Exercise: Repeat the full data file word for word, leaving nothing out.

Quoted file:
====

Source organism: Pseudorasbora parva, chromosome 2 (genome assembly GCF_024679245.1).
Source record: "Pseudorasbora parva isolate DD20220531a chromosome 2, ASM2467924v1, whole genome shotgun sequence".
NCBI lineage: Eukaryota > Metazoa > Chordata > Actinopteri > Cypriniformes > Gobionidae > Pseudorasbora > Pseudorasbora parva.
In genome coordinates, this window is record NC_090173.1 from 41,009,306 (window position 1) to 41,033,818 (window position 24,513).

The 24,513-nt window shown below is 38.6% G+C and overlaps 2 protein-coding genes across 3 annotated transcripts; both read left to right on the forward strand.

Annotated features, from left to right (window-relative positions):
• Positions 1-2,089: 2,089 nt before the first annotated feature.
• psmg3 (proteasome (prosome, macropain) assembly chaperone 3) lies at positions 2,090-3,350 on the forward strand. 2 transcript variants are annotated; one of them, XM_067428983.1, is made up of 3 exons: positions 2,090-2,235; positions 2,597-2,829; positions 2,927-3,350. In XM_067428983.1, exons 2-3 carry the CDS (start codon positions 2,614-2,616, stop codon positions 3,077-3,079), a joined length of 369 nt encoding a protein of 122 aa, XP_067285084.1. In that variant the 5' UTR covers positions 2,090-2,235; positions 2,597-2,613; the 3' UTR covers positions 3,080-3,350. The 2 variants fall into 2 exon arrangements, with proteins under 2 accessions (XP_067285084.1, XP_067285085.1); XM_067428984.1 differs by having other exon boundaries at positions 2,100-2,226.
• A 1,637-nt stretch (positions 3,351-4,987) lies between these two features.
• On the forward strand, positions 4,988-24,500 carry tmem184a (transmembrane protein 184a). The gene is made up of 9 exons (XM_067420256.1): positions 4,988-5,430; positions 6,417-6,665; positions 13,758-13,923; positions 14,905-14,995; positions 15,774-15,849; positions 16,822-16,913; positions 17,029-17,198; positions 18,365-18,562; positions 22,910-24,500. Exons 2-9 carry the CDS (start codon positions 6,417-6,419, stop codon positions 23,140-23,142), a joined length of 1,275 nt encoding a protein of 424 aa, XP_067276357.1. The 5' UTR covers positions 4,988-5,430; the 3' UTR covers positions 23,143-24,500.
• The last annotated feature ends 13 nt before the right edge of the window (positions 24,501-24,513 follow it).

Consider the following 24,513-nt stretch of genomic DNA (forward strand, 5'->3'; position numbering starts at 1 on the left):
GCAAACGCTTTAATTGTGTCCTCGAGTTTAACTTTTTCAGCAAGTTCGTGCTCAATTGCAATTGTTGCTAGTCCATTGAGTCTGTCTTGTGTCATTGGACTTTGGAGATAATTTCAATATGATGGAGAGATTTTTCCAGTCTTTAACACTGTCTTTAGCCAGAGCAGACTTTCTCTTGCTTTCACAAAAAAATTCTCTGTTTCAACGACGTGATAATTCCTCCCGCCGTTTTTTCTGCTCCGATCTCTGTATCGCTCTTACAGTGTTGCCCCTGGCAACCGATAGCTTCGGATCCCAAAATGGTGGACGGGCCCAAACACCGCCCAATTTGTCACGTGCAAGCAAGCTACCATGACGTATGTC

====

Source organism: Pseudorasbora parva, chromosome 2 (genome assembly GCF_024679245.1).
Source record: "Pseudorasbora parva isolate DD20220531a chromosome 2, ASM2467924v1, whole genome shotgun sequence".
NCBI lineage: Eukaryota > Metazoa > Chordata > Actinopteri > Cypriniformes > Gobionidae > Pseudorasbora > Pseudorasbora parva.
In genome coordinates, this window is record NC_090173.1 from 41,009,306 (window position 1) to 41,033,818 (window position 24,513).

The 24,513-nt window shown below is 38.6% G+C and overlaps 2 protein-coding genes across 3 annotated transcripts; both read left to right on the forward strand.

Annotated features, from left to right (window-relative positions):
• Positions 1-2,089: 2,089 nt before the first annotated feature.
• psmg3 (proteasome (prosome, macropain) assembly chaperone 3) lies at positions 2,090-3,350 on the forward strand. 2 transcript variants are annotated; one of them, XM_067428983.1, is made up of 3 exons: positions 2,090-2,235; positions 2,597-2,829; positions 2,927-3,350. In XM_067428983.1, exons 2-3 carry the CDS (start codon positions 2,614-2,616, stop codon positions 3,077-3,079), a joined length of 369 nt encoding a protein of 122 aa, XP_067285084.1. In that variant the 5' UTR covers positions 2,090-2,235; positions 2,597-2,613; the 3' UTR covers positions 3,080-3,350. The 2 variants fall into 2 exon arrangements, with proteins under 2 accessions (XP_067285084.1, XP_067285085.1); XM_067428984.1 differs by having other exon boundaries at positions 2,100-2,226.
• A 1,637-nt stretch (positions 3,351-4,987) lies between these two features.
• On the forward strand, positions 4,988-24,500 carry tmem184a (transmembrane protein 184a). The gene is made up of 9 exons (XM_067420256.1): positions 4,988-5,430; positions 6,417-6,665; positions 13,758-13,923; positions 14,905-14,995; positions 15,774-15,849; positions 16,822-16,913; positions 17,029-17,198; positions 18,365-18,562; positions 22,910-24,500. Exons 2-9 carry the CDS (start codon positions 6,417-6,419, stop codon positions 23,140-23,142), a joined length of 1,275 nt encoding a protein of 424 aa, XP_067276357.1. The 5' UTR covers positions 4,988-5,430; the 3' UTR covers positions 23,143-24,500.
• The last annotated feature ends 13 nt before the right edge of the window (positions 24,501-24,513 follow it).

Consider the following 24,513-nt stretch of genomic DNA (forward strand, 5'->3'; position numbering starts at 1 on the left):
GCAAACGCTTTAATTGTGTCCTCGAGTTTAACTTTTTCAGCAAGTTCGTGCTCAATTGCAATTGTTGCTAGTCCATTGAGTCTGTCTTGTGTCATTGGACTTTGGAGATAATTTCAATATGATGGAGAGATTTTTCCAGTCTTTAACACTGTCTTTAGCCAGAGCAGACTTTCTCTTGCTTTCACAAAAAAATTCTCTGTTTCAACGACGTGATAATTCCTCCCGCCGTTTTTTCTGCTCCGATCTCTGTATCGCTCTTACAGTGTTGCCCCTGGCAACCGATAGCTTCGGATCCCAAAATGGTGGACGGGCCCAAACACCGCCCAATTTGTCACGTGCAAGCAAGCTACCATGACGTATGTC